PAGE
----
Thai soldiers round up about 100 illegal Myanmar migrants in Sai Yok district of Kanchanaburi province on Sunday. / Piyachat Chongcharoen / Bangkok Post
In response to a rising number of illegal migrant workers attempting to sneak into Thailand and COVID-19 clusters linked to them, Thai Prime Minister Prayut Chan-o-cha has instructed his government’s Labor Ministry to speed up efforts to resolve these issues and worker shortages.
Following the PM’s order, the ministry on Monday begun discussing proposals submitted by business operators and non-governmental organizations on labor provision, said Labor Minister Suchart Chomklin.
It was emphasized at the gathering that all parties still need to strictly follow the government’s COVID-19 control measures while at the same time refer to a guideline for managing migrant workers issued in accordance with the cabinet’s Sept. 28 resolution on managing migrant workers, said the minister.
The Interior Ministry on Friday issued a ministerial announcement allowing certain groups of migrant workers already in Thailand to register to stay on and work legally, he said.
As for a new plan to bring in more migrant workers under new memorandums of understanding with neighboring countries, the Department of Employment now plans to hold a meeting on Thursday on the matter with other state agencies, including the Foreign Affairs Ministry, the Interior Ministry, the Public Health Ministry and the Royal Thai Police, he said.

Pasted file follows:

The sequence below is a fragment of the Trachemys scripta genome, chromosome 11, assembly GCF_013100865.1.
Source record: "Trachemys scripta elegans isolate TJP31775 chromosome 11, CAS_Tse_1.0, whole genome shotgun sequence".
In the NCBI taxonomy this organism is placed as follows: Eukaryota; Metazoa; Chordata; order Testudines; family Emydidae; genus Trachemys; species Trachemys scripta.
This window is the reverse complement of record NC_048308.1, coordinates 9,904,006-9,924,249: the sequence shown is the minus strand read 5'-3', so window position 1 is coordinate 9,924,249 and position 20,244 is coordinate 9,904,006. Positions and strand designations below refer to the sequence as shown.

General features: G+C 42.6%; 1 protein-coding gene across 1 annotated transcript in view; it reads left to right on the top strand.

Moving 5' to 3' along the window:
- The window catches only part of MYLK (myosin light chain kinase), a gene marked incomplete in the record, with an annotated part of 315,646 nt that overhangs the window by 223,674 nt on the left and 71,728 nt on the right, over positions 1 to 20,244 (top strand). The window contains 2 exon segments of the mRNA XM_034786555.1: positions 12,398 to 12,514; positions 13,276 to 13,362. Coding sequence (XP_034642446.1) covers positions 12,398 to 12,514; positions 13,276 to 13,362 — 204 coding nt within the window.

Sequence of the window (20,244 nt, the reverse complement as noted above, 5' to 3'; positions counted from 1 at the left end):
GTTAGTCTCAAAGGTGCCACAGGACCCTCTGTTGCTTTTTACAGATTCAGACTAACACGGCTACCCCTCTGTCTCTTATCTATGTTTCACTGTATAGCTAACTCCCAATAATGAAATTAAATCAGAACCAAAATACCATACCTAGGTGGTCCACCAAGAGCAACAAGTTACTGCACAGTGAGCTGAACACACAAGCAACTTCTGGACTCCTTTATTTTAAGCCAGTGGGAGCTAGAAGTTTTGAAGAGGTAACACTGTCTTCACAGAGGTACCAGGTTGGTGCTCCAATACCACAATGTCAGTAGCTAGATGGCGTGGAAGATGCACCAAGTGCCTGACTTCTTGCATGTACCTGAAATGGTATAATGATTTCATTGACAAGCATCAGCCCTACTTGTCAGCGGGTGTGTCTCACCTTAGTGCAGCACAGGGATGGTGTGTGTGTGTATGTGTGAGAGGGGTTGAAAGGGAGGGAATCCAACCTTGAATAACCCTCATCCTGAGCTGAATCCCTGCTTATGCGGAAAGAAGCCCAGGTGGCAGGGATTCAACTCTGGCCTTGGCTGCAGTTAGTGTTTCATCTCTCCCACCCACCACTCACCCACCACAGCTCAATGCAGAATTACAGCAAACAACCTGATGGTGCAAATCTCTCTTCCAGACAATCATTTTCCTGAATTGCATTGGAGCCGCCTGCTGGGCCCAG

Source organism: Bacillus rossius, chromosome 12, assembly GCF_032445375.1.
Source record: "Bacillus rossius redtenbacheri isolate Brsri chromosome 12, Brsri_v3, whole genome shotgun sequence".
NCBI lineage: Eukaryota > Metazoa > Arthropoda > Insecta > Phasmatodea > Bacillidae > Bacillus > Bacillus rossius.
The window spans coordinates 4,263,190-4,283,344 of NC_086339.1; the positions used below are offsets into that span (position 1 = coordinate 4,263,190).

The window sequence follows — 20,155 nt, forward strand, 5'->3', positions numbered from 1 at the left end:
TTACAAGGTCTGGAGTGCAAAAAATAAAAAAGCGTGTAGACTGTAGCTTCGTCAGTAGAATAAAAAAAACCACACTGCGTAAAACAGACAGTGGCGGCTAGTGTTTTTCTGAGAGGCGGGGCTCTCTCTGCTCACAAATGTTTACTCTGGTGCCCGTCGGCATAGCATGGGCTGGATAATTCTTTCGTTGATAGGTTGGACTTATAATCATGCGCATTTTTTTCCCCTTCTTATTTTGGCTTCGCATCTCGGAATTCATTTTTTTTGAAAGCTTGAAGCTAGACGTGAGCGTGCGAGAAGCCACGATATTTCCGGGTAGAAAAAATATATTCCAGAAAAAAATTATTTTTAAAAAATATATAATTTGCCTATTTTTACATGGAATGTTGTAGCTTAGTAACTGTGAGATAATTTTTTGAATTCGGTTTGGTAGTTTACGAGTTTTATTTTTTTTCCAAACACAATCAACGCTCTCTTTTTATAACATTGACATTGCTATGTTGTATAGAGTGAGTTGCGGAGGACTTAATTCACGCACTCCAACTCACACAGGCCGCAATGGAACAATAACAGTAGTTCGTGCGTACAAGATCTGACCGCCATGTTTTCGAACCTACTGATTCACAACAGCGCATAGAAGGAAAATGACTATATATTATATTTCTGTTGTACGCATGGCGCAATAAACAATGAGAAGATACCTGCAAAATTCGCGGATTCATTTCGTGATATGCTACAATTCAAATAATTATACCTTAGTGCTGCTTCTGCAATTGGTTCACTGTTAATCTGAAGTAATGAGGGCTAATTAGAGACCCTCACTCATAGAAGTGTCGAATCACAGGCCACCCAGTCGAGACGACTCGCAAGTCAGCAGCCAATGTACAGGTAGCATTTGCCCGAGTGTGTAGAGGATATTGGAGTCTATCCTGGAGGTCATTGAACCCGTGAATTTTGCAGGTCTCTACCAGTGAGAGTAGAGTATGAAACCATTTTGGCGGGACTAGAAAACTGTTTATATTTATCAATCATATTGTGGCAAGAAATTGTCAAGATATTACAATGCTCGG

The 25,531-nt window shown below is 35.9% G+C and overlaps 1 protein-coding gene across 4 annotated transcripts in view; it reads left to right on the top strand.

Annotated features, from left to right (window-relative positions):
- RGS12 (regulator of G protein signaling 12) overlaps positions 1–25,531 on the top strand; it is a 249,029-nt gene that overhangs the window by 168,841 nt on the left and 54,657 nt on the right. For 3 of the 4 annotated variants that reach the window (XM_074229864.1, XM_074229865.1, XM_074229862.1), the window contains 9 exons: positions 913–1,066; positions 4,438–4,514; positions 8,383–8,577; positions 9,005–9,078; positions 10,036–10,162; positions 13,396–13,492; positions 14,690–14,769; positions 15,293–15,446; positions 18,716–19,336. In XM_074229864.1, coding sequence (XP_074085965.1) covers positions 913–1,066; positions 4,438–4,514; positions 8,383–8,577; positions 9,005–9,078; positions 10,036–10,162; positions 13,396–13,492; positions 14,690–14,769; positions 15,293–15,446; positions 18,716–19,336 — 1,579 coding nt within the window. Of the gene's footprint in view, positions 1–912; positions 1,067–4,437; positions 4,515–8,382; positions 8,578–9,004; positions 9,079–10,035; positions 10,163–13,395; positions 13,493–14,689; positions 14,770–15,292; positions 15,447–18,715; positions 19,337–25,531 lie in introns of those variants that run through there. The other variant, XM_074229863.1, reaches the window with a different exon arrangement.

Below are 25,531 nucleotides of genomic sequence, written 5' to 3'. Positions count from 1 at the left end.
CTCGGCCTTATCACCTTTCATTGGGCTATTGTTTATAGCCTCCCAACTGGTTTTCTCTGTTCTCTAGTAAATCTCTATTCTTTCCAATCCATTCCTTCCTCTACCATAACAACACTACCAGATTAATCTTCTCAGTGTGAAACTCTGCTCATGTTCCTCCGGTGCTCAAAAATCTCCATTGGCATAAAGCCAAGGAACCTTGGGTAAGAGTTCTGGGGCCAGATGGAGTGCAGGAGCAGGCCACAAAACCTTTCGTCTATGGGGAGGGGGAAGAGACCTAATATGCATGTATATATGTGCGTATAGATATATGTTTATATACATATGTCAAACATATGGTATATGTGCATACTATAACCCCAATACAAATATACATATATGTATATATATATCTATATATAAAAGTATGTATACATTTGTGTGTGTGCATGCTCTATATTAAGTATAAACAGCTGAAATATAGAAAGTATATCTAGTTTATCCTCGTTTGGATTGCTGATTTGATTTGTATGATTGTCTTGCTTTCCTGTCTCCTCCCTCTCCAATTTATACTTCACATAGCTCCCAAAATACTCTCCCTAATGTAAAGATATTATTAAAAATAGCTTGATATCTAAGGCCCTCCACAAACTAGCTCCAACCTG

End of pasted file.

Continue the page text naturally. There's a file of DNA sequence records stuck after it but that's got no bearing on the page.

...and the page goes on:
“The [Labor Ministry] has not ignored shortages of migrant workers in several businesses, and it is considering bringing in more foreign workers as allowed under the cabinet’s resolutions concerned,” he said.
As for the surge in illegal migrant workers attempting to enter Thailand for jobs, he said, the ministry is working together with the Interior Ministry and other security authorities in containing these human trafficking activities.
General Prayut was highly concerned about the problem of illegal border crossings, according to government spokesman Thanakorn Wangboonkongchana.
Over the past week following the country’s reopening on Nov. 1, more than 2,800 migrant workers have been detained for illegal entry, which is an alarming number, he said.
Previously, illegal migrant workers sneaking into the country were found to have triggered a new outbreak of COVID-19 at markets in Bangkok, Samut Sakhon and most recently in Chiang Mai.
Business operators are now being encouraged to hire only migrant workers who have come to Thailand legally and been fully vaccinated against COVID-19, he said.
This story was first published in The Bangkok Post.
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Source: The Irrawaddy